Reimbursement Advisor

The 2014 CPT and Medicare code changes affecting ObGyn practice

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Three new codes for the flu vaccine:

  • 90673, Flublok (effective January 2013)

  • 90686, Fluzone, preservative-free (effective December 2012)

  • 90688, FluLaval (effective August 2013)

In addition, Medicare has deleted code G2033, which was used to report Flublok. It will now accept the CPT code 90673 for this influenza product.

Keep in mind that reporting the administration of the influenza vaccine is different for Medicare than private payers. Administration code G0008 and diagnosis code V04.81 would be reported in conjunction with the appropriate vaccine code for Medicare, while CPT instructs you to report 90471 instead for the administration.

. The new code is J7301, levonorgestrel-releasing intrauterine contraceptive, 13.5 mg. This replaces the temporary code Q0090, which was added by Medicare on July 1, 2013.

Related Article: 5 IUD myths dispelled Anne A. Moore, DNP, APN (September 2013)

More providers can order fecal occult blood tests. To expand access to screening fecal occult blood testing, Medicare has revised the rules on who can order these tests. Effective January 1, 2014, not only a physician but also the billing physician’s assistant (PA), certified nurse specialist (CNS), or nurse practitioner (NP) can order the test. But as before January 1, the physician, PA, CNS, or NP is responsible for using the results of the screening test in the overall management of the patient’s medical care.

Incident to” providers must be state-licensed. Medicare recently became aware that it was being billed in several situations for ‘‘incident to’’ services that were provided by auxiliary personnel (rather than the physician or practitioner billing for the services) who did not meet the state standards for those services. For this reason, Medicare has revised the “incident to” rules to make it clear that the person who is assigned to provide the aspect of the service must be licensed within their state to provide the services performed.

SGR fate, and your reimbursement, unknown at this time
At the time this article was finalized, there was no information about the fate of the Medicare payment mechanism for 2014. If the sustained growth formula used to calculate the Medicare conversion factor for physician reimbursement is not fixed by Congress, the projected 2014 conversion factor will be $27.2006, a decrease from the current conversion factor of $34.023.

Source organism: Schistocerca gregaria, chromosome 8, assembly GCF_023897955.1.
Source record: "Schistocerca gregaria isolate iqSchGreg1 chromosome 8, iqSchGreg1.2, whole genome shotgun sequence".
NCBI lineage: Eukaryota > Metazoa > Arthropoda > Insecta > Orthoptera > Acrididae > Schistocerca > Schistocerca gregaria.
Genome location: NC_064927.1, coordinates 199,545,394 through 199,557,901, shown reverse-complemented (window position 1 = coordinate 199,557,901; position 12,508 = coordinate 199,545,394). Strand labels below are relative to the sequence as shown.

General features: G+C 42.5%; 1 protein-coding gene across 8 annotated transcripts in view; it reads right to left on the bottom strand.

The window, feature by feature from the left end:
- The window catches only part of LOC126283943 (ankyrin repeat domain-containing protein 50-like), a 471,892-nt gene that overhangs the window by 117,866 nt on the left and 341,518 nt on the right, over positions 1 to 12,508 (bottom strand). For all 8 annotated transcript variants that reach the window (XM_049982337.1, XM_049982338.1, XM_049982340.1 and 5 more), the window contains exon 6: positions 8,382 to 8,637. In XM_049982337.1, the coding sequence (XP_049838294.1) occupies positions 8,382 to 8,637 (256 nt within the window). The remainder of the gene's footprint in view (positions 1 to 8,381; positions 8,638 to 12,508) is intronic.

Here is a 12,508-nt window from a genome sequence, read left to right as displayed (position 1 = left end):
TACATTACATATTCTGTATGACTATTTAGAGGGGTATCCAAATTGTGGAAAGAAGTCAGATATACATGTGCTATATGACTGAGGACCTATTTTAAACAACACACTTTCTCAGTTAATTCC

But even without concrete, final information on this complicating factor, changes to the geographic adjustment units (which in turn determine the payment allowance for physicians based on their practice location), as well as changes to the practice expense RVUs for such office procedures as urodynamic testing, may spell decreased payments in 2014 from Medicare or payers who use Medicare as the basis for reimbursement.
Some states will fare better than others
. The geographic payment cost index for all but a handful of states will be adjusted downward. The good news is that if you practice in Alabama, Alaska, Colorado, Connecticut, Delaware, Louisiana, Minnesota, New Hampshire, New Mexico, New York, Virginia, certain areas of California (San Francisco, Los Angeles, Marin County), and the Washington DC area, your geographic factors will increase. This increase may offset any decrease in the RVUs.
ObGyn reimbursements hardest hit by decreased RVUs
. The RVUs for 2014 for the technical component of all the urodynamic testing codes will be reduced by 6% to 40%, with the biggest hit coming to codes 51726-51727 (complex cystometrogram with urethral and voiding pressure studies). In-office procedures such as endometrial ablation, endometrial cryoablation, and hysteroscopic sterilization will see around an 8% decrease to the practice expense RVUs. This same reduction will be noticed in the technical-component reimbursement for gynecologic and obstetric ultrasounds, with the notable exception that the RVUs were increased for umbilical artery Doppler.
The final result for increased or decreased payments via the relative value system will therefore depend on your practice location, and whether you are billing the technical component only for many of these procedures (and, of course, the final outcome of the SGR).
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